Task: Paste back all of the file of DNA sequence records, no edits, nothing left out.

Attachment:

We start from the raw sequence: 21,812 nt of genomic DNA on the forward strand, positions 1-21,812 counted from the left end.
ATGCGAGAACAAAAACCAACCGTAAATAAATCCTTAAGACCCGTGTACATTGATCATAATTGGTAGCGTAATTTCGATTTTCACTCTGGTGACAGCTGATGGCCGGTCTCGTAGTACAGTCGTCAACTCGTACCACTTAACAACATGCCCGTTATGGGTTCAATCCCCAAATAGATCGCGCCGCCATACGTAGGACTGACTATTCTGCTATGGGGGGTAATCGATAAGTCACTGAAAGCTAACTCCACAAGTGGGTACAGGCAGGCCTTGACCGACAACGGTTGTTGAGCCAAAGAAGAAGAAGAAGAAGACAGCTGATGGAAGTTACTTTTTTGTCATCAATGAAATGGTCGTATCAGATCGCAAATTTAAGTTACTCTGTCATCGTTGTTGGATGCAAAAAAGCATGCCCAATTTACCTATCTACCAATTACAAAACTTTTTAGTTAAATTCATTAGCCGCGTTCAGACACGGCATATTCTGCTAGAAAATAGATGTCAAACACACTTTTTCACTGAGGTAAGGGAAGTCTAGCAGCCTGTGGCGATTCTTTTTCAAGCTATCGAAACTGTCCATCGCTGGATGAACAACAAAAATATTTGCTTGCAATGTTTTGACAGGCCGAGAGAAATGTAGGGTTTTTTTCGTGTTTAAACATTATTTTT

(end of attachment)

We start from the raw sequence: 21,812 nt of genomic DNA on the forward strand, positions 1-21,812 counted from the left end.
ATGCGAGAACAAAAACCAACCGTAAATAAATCCTTAAGACCCGTGTACATTGATCATAATTGGTAGCGTAATTTCGATTTTCACTCTGGTGACAGCTGATGGCCGGTCTCGTAGTACAGTCGTCAACTCGTACCACTTAACAACATGCCCGTTATGGGTTCAATCCCCAAATAGATCGCGCCGCCATACGTAGGACTGACTATTCTGCTATGGGGGGTAATCGATAAGTCACTGAAAGCTAACTCCACAAGTGGGTACAGGCAGGCCTTGACCGACAACGGTTGTTGAGCCAAAGAAGAAGAAGAAGAAGACAGCTGATGGAAGTTACTTTTTTGTCATCAATGAAATGGTCGTATCAGATCGCAAATTTAAGTTACTCTGTCATCGTTGTTGGATGCAAAAAAGCATGCCCAATTTACCTATCTACCAATTACAAAACTTTTTAGTTAAATTCATTAGCCGCGTTCAGACACGGCATATTCTGCTAGAAAATAGATGTCAAACACACTTTTTCACTGAGGTAAGGGAAGTCTAGCAGCCTGTGGCGATTCTTTTTCAAGCTATCGAAACTGTCCATCGCTGGATGAACAACAAAAATATTTGCTTGCAATGTTTTGACAGGCCGAGAGAAATGTAGGGTTTTTTTCGTGTTTAAACATTATTTTT